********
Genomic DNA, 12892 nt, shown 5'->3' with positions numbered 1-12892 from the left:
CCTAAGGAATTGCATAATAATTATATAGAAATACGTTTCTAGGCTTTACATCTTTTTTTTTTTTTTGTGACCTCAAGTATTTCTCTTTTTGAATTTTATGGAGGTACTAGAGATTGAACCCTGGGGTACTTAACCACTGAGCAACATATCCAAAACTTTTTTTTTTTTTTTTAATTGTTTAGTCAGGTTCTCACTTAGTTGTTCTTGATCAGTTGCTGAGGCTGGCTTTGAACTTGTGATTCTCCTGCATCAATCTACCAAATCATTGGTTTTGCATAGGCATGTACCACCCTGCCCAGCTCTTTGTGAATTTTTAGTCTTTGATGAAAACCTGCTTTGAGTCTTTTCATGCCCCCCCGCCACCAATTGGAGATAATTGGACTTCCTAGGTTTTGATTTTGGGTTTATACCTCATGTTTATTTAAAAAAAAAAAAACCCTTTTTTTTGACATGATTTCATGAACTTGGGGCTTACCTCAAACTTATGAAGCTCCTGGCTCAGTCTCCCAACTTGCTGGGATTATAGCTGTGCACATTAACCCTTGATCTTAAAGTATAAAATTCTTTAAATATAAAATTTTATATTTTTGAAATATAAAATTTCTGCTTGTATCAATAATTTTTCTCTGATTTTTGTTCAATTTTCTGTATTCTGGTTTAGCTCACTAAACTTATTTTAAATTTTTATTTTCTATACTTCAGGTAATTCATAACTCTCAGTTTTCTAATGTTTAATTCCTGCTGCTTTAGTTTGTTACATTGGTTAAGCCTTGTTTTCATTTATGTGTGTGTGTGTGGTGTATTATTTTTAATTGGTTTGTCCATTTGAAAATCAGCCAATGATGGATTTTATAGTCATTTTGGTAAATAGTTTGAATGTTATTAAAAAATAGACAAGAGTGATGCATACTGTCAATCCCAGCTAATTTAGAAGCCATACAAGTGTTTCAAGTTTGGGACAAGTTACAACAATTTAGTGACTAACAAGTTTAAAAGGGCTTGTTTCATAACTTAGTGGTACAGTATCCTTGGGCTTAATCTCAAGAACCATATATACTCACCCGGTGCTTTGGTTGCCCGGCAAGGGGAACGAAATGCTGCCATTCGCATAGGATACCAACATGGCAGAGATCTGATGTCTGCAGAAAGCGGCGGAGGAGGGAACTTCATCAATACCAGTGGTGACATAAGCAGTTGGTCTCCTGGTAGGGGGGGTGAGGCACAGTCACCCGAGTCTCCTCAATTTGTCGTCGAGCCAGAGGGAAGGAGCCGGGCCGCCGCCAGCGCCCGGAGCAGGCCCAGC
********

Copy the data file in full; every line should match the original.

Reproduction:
Genomic DNA, 12892 nt, shown 5'->3' with positions numbered 1-12892 from the left:
CCTAAGGAATTGCATAATAATTATATAGAAATACGTTTCTAGGCTTTACATCTTTTTTTTTTTTTTGTGACCTCAAGTATTTCTCTTTTTGAATTTTATGGAGGTACTAGAGATTGAACCCTGGGGTACTTAACCACTGAGCAACATATCCAAAACTTTTTTTTTTTTTTTTAATTGTTTAGTCAGGTTCTCACTTAGTTGTTCTTGATCAGTTGCTGAGGCTGGCTTTGAACTTGTGATTCTCCTGCATCAATCTACCAAATCATTGGTTTTGCATAGGCATGTACCACCCTGCCCAGCTCTTTGTGAATTTTTAGTCTTTGATGAAAACCTGCTTTGAGTCTTTTCATGCCCCCCCGCCACCAATTGGAGATAATTGGACTTCCTAGGTTTTGATTTTGGGTTTATACCTCATGTTTATTTAAAAAAAAAAAAACCCTTTTTTTTGACATGATTTCATGAACTTGGGGCTTACCTCAAACTTATGAAGCTCCTGGCTCAGTCTCCCAACTTGCTGGGATTATAGCTGTGCACATTAACCCTTGATCTTAAAGTATAAAATTCTTTAAATATAAAATTTTATATTTTTGAAATATAAAATTTCTGCTTGTATCAATAATTTTTCTCTGATTTTTGTTCAATTTTCTGTATTCTGGTTTAGCTCACTAAACTTATTTTAAATTTTTATTTTCTATACTTCAGGTAATTCATAACTCTCAGTTTTCTAATGTTTAATTCCTGCTGCTTTAGTTTGTTACATTGGTTAAGCCTTGTTTTCATTTATGTGTGTGTGTGTGGTGTATTATTTTTAATTGGTTTGTCCATTTGAAAATCAGCCAATGATGGATTTTATAGTCATTTTGGTAAATAGTTTGAATGTTATTAAAAAATAGACAAGAGTGATGCATACTGTCAATCCCAGCTAATTTAGAAGCCATACAAGTGTTTCAAGTTTGGGACAAGTTACAACAATTTAGTGACTAACAAGTTTAAAAGGGCTTGTTTCATAACTTAGTGGTACAGTATCCTTGGGCTTAATCTCAAGAACCATATATACTCACCCGGTGCTTTGGTTGCCCGGCAAGGGGAACGAAATGCTGCCATTCGCATAGGATACCAACATGGCAGAGATCTGATGTCTGCAGAAAGCGGCGGAGGAGGGAACTTCATCAATACCAGTGGTGACATAAGCAGTTGGTCTCCTGGTAGGGGGGGTGAGGCACAGTCACCCGAGTCTCCTCAATTTGTCGTCGAGCCAGAGGGAAGGAGCCGGGCCGCCGCCAGCGCCCGGAGCAGGCCCAGC